Trivia / Quest for Camelot

  • Actor Allusion:
    • Possibly unintentional, but Gary Oldman's character Ruber (an obvious villain) is very similar to Dr. Smith, another obvious villain played by Oldman. It helps that both films came out in the same year.
    • The song "If I Didn't Have You" has got the line "You'd be extinct, you'd cease to be", sung by Devon, voiced by Eric Idle.
    • Cary Elwes' voice work as Garret definitely evokes his performance as Westley in The Princess Bride, right down to a shot between him and Kayley that resembles that film's poster.
  • All-Star Cast: A big part of the voice cast were pretty big names.
    • The singers were no slouches either. Andrea Corr for Kayley or CÚline Dion for Lady Juliana are the best examples.
    • Even the non-English versions got pretty big names and talented voice actors and singers from each respective country. See the Your Mileage May Vary entry for details.
  • Box Office Bomb: Despite the schedule change to open away from any other animated film, Quest For Camelot still failed due to negative reviews and comparisons to Anastasia, The Little Mermaid (which was reissued in theaters that November), and Mulan, and was devoured by Godzilla (1998), losing Warner Bros. about $40,000,000 (which was exactly the film's budget - it only made $22,510,798 domestically and contributed to Warner Animation's shuttering its doors until The LEGO Movie brought it Back from the Dead 16 years later).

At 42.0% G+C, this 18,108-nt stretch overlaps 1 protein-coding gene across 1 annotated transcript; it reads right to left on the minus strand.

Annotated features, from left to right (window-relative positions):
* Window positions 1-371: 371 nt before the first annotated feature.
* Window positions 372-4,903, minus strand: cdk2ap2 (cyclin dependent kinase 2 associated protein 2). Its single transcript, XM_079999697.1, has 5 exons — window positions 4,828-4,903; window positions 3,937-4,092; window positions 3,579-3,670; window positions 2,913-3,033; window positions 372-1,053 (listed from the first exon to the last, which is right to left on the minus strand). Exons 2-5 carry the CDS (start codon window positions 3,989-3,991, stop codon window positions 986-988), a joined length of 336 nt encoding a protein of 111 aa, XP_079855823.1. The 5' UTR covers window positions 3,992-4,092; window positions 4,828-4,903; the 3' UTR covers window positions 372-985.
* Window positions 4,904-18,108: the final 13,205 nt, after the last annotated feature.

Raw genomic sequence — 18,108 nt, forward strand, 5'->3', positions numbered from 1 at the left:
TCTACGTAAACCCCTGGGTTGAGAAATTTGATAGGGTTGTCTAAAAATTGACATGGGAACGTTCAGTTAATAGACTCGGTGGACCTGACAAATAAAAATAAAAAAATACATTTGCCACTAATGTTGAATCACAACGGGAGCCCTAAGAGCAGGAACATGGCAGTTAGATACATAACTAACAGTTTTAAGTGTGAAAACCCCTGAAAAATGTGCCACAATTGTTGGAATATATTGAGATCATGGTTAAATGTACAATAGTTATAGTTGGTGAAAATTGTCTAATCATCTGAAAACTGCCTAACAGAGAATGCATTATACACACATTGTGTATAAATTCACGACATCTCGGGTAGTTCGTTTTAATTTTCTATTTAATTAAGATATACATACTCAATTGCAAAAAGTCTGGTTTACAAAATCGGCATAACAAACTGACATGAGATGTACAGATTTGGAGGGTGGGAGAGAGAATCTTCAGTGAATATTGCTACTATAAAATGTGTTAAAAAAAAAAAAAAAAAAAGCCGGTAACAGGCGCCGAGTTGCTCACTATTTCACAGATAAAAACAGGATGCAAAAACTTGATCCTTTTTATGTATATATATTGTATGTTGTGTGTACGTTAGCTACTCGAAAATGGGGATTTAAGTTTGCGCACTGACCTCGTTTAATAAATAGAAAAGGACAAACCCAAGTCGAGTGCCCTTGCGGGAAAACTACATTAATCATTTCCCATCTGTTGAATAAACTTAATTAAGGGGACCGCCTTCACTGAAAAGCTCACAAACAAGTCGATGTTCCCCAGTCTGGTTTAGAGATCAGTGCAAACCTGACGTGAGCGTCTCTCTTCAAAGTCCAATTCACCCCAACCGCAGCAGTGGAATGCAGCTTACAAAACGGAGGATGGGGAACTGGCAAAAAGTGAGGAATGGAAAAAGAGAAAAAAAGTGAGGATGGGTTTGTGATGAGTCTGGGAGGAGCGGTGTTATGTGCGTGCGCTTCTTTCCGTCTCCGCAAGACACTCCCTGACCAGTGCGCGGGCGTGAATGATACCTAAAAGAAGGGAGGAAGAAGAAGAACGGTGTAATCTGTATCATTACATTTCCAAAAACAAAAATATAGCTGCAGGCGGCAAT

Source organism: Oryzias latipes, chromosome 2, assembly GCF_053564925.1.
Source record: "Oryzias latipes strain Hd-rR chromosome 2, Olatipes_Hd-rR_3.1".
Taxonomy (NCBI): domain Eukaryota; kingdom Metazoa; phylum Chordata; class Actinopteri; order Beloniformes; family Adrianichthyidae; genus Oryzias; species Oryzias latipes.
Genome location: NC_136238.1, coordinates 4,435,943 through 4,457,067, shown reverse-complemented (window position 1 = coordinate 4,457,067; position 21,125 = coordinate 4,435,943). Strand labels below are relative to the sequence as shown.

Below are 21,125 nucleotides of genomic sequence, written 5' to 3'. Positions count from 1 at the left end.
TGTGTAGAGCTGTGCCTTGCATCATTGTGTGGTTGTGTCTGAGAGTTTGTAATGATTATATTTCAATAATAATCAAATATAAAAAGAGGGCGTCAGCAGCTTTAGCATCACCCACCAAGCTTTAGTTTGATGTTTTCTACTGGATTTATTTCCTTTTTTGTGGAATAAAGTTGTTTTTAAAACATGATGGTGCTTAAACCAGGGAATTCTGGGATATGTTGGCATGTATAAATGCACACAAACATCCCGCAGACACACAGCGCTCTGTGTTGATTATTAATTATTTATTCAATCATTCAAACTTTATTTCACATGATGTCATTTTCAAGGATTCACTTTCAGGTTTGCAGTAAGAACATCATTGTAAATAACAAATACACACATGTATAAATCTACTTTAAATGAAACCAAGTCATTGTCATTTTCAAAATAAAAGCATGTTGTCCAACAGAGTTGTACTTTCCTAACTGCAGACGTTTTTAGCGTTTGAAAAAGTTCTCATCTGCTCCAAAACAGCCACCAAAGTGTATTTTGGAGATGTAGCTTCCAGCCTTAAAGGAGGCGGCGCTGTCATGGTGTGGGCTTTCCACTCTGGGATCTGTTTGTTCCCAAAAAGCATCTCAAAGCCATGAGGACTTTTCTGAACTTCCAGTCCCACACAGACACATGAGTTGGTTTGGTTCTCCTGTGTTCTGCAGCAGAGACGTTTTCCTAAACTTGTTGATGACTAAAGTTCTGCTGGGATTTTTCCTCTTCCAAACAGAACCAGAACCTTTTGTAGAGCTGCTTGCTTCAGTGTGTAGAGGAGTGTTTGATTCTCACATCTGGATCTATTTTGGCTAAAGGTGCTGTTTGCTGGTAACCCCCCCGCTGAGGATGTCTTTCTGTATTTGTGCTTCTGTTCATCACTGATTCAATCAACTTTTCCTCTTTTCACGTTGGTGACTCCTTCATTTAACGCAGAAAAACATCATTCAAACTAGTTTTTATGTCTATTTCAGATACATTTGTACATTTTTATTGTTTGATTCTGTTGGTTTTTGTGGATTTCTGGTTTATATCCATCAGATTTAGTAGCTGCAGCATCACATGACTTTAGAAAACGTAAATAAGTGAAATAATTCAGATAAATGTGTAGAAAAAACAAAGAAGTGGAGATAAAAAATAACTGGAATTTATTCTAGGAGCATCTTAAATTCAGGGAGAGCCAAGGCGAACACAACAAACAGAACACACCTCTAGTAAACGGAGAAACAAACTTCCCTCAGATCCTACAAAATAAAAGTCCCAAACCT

• Breakaway Pop Hit: Few people realize that "The Prayer" was initially written for an unsuccessful animated film. Likewise, "Looking Through Your Eyes" was a surprisingly big radio hit relative to its origins, although it has mostly faded into obscurity since the film came out.
  • Creator Killer:
    • Quest For Camelot did not set a high enough bar for Warner Animation to test themselves with, and was the first of a string of bombs that led to the studio's closure until it was resurrected in The New Tens.